Cruz and Clinton Victorious in Iowa Caucus
From coin tosses to Senator Ted Cruz trumping Donald Trump himself, the Iowa caucus was full of surprises and plot twists catching voters off guard, adding a little excitement to their Monday night last week.
The numbers and results were undeniably close to say the least. On the democratic side, Hillary Clinton declared a razor-thin victory against Bernie Sanders after a coin toss was held to designate a final delegate. On the republican side, a surprising first place win by Cruz, with less than a 3% margin, bumped Trump down to second place.
However, there is speculation that there is a slight flaw in Cruz’s victory.
According to Trump, the Texas senator’s campaign committed fraud. Cruz’s campaign allegedly told caucus attendees that Dr. Ben Carson was dropping out of the presidential race and heading back home to Florida. Cruz’s campaign then told all of the Carson supporters to vote for Cruz instead. Could this be a possible explanation for his sudden victory to first place?
“After looking into Iowa and Cruz, I was surprised,” said Elainy Mata, president of the Suffolk University polling club. “CNN stated that he gathered a lot of momentum and support with the Evangelists in Iowa. Remember, he did say he was a Christian first and an American second. Religious support played a big role in the caucus and Cruz has stood by his beliefs and he used it to his advantage to win.”
Despite the bump in Cruz’s campaign trail, the top three candidates remain: businessman Donald Trump, Texas Senator Ted Cruz, and Florida Senator Marco Rubio.
“Marco Rubio is the underdog!” praised Mata. Rubio placed third in Iowa, just about 1% behind Trump. Other Republican candidates, like former senator Rick Santorum, received only 1% of the total votes.
“I love that Santorum dropped out, as I see him as a product of the past,” said Joseph Tringale, board member of Suffolk University’s College Republicans club. “Too socially conservative and pretends to like small government, yet would like a big government to legislate morality.”
There has also been some speculation over the method used to declare Clinton the winner over Sanders. The race between the two democratic candidates was so close, Iowans relied on a coin toss in at least six precincts; Clinton was declared winner each time.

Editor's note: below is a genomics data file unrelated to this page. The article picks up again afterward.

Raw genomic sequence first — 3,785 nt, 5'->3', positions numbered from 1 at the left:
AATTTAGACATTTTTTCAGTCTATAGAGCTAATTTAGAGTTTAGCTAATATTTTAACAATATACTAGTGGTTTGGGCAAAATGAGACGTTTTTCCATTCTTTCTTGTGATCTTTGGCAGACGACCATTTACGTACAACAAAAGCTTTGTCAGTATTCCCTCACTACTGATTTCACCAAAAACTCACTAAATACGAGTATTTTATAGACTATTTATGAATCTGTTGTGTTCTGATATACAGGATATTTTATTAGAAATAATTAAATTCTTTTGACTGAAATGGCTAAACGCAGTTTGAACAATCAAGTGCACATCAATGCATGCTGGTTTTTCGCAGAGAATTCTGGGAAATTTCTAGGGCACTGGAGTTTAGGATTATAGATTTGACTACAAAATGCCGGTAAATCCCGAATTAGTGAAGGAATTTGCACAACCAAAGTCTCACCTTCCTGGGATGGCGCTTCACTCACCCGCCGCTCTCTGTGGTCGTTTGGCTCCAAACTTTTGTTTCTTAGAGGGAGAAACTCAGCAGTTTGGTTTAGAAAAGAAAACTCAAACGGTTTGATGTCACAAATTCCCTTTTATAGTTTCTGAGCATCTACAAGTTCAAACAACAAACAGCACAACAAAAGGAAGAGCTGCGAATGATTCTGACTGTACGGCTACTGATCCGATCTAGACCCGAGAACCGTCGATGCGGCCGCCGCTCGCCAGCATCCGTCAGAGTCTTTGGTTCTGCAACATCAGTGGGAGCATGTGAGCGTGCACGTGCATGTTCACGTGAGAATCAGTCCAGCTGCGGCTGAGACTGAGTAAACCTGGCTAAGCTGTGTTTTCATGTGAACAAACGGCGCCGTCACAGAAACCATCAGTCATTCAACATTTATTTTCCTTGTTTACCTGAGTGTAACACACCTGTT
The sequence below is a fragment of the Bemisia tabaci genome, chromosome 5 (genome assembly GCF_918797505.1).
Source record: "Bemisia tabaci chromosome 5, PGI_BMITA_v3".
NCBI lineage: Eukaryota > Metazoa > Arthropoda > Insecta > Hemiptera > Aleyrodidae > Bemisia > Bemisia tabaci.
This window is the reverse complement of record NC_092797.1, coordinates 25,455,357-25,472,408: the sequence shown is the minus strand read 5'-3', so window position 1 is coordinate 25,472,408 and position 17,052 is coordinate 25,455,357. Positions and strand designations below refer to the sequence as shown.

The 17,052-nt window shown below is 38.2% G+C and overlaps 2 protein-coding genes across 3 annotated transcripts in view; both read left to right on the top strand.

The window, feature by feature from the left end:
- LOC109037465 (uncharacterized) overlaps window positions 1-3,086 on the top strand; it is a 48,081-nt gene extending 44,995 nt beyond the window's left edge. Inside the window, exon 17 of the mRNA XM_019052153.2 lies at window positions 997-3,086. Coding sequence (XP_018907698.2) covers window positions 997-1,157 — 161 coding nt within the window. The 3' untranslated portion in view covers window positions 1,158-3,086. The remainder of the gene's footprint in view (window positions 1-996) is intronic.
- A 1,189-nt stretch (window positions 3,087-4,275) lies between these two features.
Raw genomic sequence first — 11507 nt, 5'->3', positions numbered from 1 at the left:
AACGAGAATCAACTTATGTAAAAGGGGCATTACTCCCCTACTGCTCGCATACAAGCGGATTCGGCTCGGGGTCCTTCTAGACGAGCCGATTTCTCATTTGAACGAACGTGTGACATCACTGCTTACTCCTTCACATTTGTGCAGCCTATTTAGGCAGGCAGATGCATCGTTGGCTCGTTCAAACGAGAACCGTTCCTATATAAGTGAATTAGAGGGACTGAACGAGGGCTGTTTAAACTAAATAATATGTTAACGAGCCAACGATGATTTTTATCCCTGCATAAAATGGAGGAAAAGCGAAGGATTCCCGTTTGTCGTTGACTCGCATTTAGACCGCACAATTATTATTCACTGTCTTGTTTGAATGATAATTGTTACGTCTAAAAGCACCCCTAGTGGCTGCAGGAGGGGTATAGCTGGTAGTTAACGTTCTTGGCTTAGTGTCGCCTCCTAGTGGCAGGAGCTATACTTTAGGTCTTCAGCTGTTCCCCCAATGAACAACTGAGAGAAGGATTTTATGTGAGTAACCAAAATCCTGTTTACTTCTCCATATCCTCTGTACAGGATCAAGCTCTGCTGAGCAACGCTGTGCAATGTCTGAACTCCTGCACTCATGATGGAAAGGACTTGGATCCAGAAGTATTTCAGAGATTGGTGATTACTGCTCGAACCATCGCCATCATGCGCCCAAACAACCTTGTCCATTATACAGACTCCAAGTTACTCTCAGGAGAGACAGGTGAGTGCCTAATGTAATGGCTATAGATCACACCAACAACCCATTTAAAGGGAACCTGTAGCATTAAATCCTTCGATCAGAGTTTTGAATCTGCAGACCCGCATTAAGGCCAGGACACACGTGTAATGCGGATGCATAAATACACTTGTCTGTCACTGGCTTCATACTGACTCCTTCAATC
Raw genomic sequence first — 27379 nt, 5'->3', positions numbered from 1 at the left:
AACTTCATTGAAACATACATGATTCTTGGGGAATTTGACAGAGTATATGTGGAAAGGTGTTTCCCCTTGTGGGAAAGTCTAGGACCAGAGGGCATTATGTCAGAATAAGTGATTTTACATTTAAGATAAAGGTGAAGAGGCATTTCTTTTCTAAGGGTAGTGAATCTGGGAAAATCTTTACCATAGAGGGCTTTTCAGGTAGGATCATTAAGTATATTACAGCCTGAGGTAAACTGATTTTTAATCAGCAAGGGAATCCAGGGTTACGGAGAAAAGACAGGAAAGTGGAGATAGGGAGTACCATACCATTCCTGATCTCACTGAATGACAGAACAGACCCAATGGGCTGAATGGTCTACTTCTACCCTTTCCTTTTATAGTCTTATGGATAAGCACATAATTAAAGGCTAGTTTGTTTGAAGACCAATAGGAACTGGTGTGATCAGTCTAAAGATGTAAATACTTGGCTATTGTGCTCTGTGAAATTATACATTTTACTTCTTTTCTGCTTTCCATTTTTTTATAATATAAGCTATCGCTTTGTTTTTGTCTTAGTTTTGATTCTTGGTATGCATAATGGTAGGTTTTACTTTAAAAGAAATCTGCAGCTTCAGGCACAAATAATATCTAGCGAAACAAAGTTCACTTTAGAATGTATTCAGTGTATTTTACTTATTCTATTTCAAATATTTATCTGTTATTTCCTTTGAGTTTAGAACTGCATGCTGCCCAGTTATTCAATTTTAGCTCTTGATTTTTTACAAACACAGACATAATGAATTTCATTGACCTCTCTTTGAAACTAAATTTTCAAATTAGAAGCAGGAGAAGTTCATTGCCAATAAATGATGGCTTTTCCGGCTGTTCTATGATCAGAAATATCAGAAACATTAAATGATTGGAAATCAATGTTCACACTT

“I honestly think if you have to flip a coin to choose between an open socialist and a woman who will do anything for a vote, we have a bigger problem,” said Tringale. “The only people that vote for Bernie are economic illiterates [who think] ‘Woo! Free college! Don’t worry about the $19T national debt!’”
Senator Rick Santorum, Senator Rand Paul, Governor Mike Huckabee, and Governor Martin O’Malley have suspended their campaigns after the Iowa caucus. The four candidates didn’t wait for the New Hampshire primary, taking place only a week after Iowa, to determine whether or not they have a fighting chance for the presidency.
“I felt particularly bad for Martin O’Malley because hearing him speak twice, I felt that he really wanted to prevail from being a small name next to two big ones,” said Mata. “The numbers are embarrassingly low that solely based on that, I think it was smart to drop out.”
The New Hampshire primary will be held Tuesday, February 9, 2016. The percentages are close in the granite state as well, but on the Republican side, it is looking as though Trump is taking the lead by a near 20-point margin.
“For Democrats, it totally depends on who goes out and votes,” said Mata. “For Republicans, I actually think it might be a close call between Rubio and Trump.”
A representative of the College Democrats club could not be reached for comment.